Shares in luxury watchmakers lost their shine on Wednesday after Apple released its hotly-anticipated smartwatch.
Shares in Swatch Group – owner of Omega and Breguet watches –were down 2 percent by mid-morning, while Richemont – known for the top-end Piaget and IWC brands – fell 1.3 percent.
Investors are worried that the Apple Watch could cannibalize the sales of these major players, but most analysts are convinced the share price movement is an overreaction.
"I don't think it will wipe out Swatch group's business," Jon Cox, head of European consumer equities at Kepler Cheuvreux, told CNBC by phone.
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"There could be potential to eat into sales on the lower end but the share price reaction is overdone."
Apple a boost to watchmakers?
Apple Watch will start at $349, and will go on sale in early 2015. The device tracks users' heart rates and allows them to read and reply to messages, but in a basic form. The smartwatch also has a number of apps but only works with an iPhone.
Richemont generates 46 percent of its revenue through watch sales whereas the figure for Swatch is 90 percent. Swatch Group is more at risk from cannibalization because 23 percent of its revenues are driven by lower-end timepieces, an area that the Apple Watch price targets.
It is the lower price point portfolio that could see a "severe" hit to revenues, according to a note by Sanford Bernstein. But the authors of the note said that this would only be the case if the Apple Watch took off, a development only "time will tell". Swatch will "weather to storm" if Apple's offering turns out to be a fad.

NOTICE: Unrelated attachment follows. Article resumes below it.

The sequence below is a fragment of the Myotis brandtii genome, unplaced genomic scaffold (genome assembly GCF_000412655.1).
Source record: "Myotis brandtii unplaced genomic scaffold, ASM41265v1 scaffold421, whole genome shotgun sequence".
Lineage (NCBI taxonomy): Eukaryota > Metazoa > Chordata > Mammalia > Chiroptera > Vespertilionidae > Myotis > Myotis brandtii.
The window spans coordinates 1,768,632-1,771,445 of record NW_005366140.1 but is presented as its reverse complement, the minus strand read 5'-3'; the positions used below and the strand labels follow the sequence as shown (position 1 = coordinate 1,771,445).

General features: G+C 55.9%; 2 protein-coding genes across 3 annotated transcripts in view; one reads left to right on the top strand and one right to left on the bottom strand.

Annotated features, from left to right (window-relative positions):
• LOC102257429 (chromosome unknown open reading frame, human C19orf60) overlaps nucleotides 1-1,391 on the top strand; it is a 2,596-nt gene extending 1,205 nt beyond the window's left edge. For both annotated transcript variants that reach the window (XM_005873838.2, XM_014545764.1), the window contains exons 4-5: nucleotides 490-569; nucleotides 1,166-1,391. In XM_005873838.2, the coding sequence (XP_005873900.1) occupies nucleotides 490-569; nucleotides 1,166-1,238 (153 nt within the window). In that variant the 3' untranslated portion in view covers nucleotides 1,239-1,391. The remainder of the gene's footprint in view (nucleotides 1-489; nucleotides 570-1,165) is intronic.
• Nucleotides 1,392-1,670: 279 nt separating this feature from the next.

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If anything, the Apple Watch could provide a long-term boost for watchmakers, since it could encourage the younger generation to adopt watches from brands such as Swatch, Bernstein's note added.
The design of smartwatches has also been a key issue with analysts suggesting it could be crucial if the devices are to become mainstream and begin to affect traditional watchmakers.
Apple said the watch would be customizable with different faces and straps, including a case that is made of 18-karat gold. But some analysts have accused the technology of looking too "geeky" and not attractive to everyday consumers.
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"I don't think it was an attractive piece and aimed at a very different customer from someone how buys a luxury Swiss watch," Rahul Sharma, managing director at Neev Capital, told CNBC by phone.
"This is squarely aimed at the existing iPhone customers whether you throw in a gold strap or not."
- By CNBC's Arjun Kharpal